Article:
• Integrated learning experiences, including makerspaces, genius hour, project-based learning, and online instructional strategies
• 24/7 access to learning
• What career and college knowledge, skills and dispositions are critical
• Transforming the learning environment beyond the walls of the classroom and the defined school day schedule
• Competency based curriculum to support mastery learning

The goal of this session will be for participants to take away new learnings from shared discussions and identify possible action steps to redefine, redesign, and re-imagine education in your schools.

Learn more about Superintendent Pletnick’s work.

Gail Pletnick
Superintendent, Dysart Unified School District, Surprise, Ariz.

Pletnick has served as superintendent of Dysart Unified, a suburban Phoenix district, since 2007. Pletnick was recently elected as President of American Association of School Administrators (AASA) for 2017-18 and serves as Vice Chair of the EdLeader21 PLC Advisory Committee. She was named as 2016 Arizona Superintendent of the Year and is a member of Education Week’s 2014 class of Leaders to Learn From.

Prior to assuming her current position, Pletnick was an assistant superintendent in Dysart, director of school accountability and analysis for the Deer Valley Unified School District in Phoenix, and a principal in districts in Arizona and Pennsylvania. She has also served as a teacher in the classroom. Under Pletnick’s leadership, the Dysart Unified has earned recognition at the state and national levels, including being named as a model district by the Alliance for Excellent Education and being accepted into the League of Innovative Schools. The district has earned an A in the Arizona’s state accountability system.

Pletnick has been a presenter at national conferences including NSBA, AASA, Learning Forward, as well as presenting at a variety of state level conferences. She was selected to attend both the White House ConnectED Future Convening and Coding For All Convening. She is active in the Future Ready Schools initiative and is a member of the AASA Personalized Learning Cohort and the Digital Consortium, Pletnick serves on a variety of educational and community advisory boards and is a member of a number of leadership organizations.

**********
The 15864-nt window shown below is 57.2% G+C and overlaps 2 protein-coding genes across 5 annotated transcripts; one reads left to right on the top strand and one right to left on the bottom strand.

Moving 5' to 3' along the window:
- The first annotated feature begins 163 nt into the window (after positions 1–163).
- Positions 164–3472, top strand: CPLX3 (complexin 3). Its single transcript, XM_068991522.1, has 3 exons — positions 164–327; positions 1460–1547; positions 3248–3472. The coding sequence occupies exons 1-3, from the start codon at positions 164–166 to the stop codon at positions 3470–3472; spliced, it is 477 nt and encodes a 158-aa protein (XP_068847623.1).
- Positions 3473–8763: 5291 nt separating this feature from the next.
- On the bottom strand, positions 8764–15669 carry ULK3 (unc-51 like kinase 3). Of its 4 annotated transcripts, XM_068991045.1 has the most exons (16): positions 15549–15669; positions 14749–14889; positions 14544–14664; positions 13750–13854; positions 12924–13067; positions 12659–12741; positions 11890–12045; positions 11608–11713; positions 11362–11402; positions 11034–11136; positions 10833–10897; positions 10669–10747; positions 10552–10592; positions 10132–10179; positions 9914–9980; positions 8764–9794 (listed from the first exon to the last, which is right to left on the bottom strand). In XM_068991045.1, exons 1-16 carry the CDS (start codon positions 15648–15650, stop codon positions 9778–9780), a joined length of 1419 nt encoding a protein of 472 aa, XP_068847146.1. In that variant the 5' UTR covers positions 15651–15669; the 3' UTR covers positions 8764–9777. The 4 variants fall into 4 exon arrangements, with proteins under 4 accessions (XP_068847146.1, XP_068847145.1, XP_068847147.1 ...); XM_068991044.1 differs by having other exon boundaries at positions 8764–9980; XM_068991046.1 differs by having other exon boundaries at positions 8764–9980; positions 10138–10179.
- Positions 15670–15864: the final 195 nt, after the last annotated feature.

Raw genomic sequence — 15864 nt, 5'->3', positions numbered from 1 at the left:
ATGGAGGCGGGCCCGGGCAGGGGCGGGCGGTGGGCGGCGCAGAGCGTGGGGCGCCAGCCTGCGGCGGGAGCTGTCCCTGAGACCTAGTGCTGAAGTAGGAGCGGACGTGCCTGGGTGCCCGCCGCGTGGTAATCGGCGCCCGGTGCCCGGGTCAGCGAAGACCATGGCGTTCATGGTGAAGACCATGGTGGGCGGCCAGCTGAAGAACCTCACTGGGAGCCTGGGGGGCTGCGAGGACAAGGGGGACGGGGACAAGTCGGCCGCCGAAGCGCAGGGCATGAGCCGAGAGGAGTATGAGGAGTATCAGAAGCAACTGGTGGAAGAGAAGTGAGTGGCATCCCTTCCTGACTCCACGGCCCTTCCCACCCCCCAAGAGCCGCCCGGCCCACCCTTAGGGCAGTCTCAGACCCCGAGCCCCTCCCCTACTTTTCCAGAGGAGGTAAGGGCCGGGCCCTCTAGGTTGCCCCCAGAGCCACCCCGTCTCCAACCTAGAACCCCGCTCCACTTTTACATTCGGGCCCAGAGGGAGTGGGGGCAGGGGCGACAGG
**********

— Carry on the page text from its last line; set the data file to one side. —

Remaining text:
Educators recognized as Leaders to Learn From by Education Week visit the U.S. Education Department for a series of roundtable discussions on March 17, 2015, in Washington, D.C. (Photo by T.J. Kirkpatrick)
Educators recognized as Leaders to Learn From by Education Week visit the U.S. Education Department for a series of roundtable discussions on March 17, 2015, in Washington, D.C.
(Photo by T.J. Kirkpatrick)

6:30 p.m.

Welcome Reception—Open to all attendees

Enjoy cocktails, light fare, and interactive activities with other K-12 leaders and our Leaders To Learn From alumni.


Friday, March 31, 2017

Grand Ballroom Lobby Level


7:30 a.m.—8:30 a.m. — Registration opens

Networking Breakfast in the Hall of Leaders

Time to register for today’s event and reconnect with your old friends, and come ready to make new ones.


8:30 a.m.—10:20 a.m.

2017 Leader Recognition


10:20 a.m.—10:35 a.m.

Transition Time

2nd Floor Session Rooms


10:35 a.m.—11:00 a.m.

Follow the Leaders

Join the 2017 Leaders in breakout rooms on the second floor of The Mayflower Hotel. They will lead concurrent sessions on the topic for which they are being recognized and discuss with you the pressing issues that affect the work you do.

New Hampshire roomChris Coffelt
New Jersey roomPatricia Deklotz
Virginia roomSharon Griffin
Georgia roomBilal Tawwab
Massachusetts roomDolores Gonzalez
New York roomJohn Marshall
South Carolina roomW. Burke Royster


11:00 a.m.—11:25 a.m.

Networking Break


11:30 a.m.—11:55 a.m.

Follow the Leaders

Beginning 11:30 a.m., join a new set of 2017 Leaders who will lead concurrent sessions on the topic for which they are being recognized and discuss with you the pressing issues that affect the work you do.

New Hampshire roomTrise Moore
New Jersey roomClyde McBride
Georgia roomCésar Morales
Virginia roomJim Rollins
Massachusetts roomJoseph Williams
South Carolina roomJeanette Lukens and Walt Griffin

2016 Leaders Steve Webb and Tom Hagley addressing the crowd.

11:55 a.m.—1:00 p.m.

Networking Lunch

Grand Ballroom Lobby Level


1:00 p.m.—1:10 p.m.

Industry Perspectives